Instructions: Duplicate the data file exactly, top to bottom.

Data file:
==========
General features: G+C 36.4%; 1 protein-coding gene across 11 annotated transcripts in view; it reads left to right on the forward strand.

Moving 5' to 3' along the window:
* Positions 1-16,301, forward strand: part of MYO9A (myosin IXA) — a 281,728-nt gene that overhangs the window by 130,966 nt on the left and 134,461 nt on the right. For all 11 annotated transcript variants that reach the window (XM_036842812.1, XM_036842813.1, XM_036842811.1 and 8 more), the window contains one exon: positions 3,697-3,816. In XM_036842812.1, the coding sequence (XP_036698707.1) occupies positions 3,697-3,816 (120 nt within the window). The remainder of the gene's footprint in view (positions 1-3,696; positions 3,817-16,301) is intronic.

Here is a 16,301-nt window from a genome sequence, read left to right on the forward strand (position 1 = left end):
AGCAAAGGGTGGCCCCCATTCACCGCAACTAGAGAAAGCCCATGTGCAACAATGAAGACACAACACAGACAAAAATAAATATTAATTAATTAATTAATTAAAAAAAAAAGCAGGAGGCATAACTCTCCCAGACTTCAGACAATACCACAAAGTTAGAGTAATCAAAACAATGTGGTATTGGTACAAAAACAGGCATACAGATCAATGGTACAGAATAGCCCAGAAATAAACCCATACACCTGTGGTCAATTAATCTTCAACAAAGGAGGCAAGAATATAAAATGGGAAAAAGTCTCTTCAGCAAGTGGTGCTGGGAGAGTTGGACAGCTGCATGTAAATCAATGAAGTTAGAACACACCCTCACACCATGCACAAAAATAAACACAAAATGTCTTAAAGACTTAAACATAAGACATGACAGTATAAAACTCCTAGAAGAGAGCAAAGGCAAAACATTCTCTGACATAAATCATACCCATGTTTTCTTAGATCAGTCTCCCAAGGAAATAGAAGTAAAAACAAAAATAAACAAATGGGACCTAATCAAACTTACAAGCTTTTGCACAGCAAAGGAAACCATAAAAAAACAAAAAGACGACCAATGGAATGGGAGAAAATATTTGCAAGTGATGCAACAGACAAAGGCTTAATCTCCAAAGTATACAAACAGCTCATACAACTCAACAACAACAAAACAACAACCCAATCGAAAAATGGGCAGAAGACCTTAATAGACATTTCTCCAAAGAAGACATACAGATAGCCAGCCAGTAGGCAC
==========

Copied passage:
General features: G+C 36.4%; 1 protein-coding gene across 11 annotated transcripts in view; it reads left to right on the forward strand.

Moving 5' to 3' along the window:
* Positions 1-16,301, forward strand: part of MYO9A (myosin IXA) — a 281,728-nt gene that overhangs the window by 130,966 nt on the left and 134,461 nt on the right. For all 11 annotated transcript variants that reach the window (XM_036842812.1, XM_036842813.1, XM_036842811.1 and 8 more), the window contains one exon: positions 3,697-3,816. In XM_036842812.1, the coding sequence (XP_036698707.1) occupies positions 3,697-3,816 (120 nt within the window). The remainder of the gene's footprint in view (positions 1-3,696; positions 3,817-16,301) is intronic.

Here is a 16,301-nt window from a genome sequence, read left to right on the forward strand (position 1 = left end):
AGCAAAGGGTGGCCCCCATTCACCGCAACTAGAGAAAGCCCATGTGCAACAATGAAGACACAACACAGACAAAAATAAATATTAATTAATTAATTAATTAAAAAAAAAAGCAGGAGGCATAACTCTCCCAGACTTCAGACAATACCACAAAGTTAGAGTAATCAAAACAATGTGGTATTGGTACAAAAACAGGCATACAGATCAATGGTACAGAATAGCCCAGAAATAAACCCATACACCTGTGGTCAATTAATCTTCAACAAAGGAGGCAAGAATATAAAATGGGAAAAAGTCTCTTCAGCAAGTGGTGCTGGGAGAGTTGGACAGCTGCATGTAAATCAATGAAGTTAGAACACACCCTCACACCATGCACAAAAATAAACACAAAATGTCTTAAAGACTTAAACATAAGACATGACAGTATAAAACTCCTAGAAGAGAGCAAAGGCAAAACATTCTCTGACATAAATCATACCCATGTTTTCTTAGATCAGTCTCCCAAGGAAATAGAAGTAAAAACAAAAATAAACAAATGGGACCTAATCAAACTTACAAGCTTTTGCACAGCAAAGGAAACCATAAAAAAACAAAAAGACGACCAATGGAATGGGAGAAAATATTTGCAAGTGATGCAACAGACAAAGGCTTAATCTCCAAAGTATACAAACAGCTCATACAACTCAACAACAACAAAACAACAACCCAATCGAAAAATGGGCAGAAGACCTTAATAGACATTTCTCCAAAGAAGACATACAGATAGCCAGCCAGTAGGCAC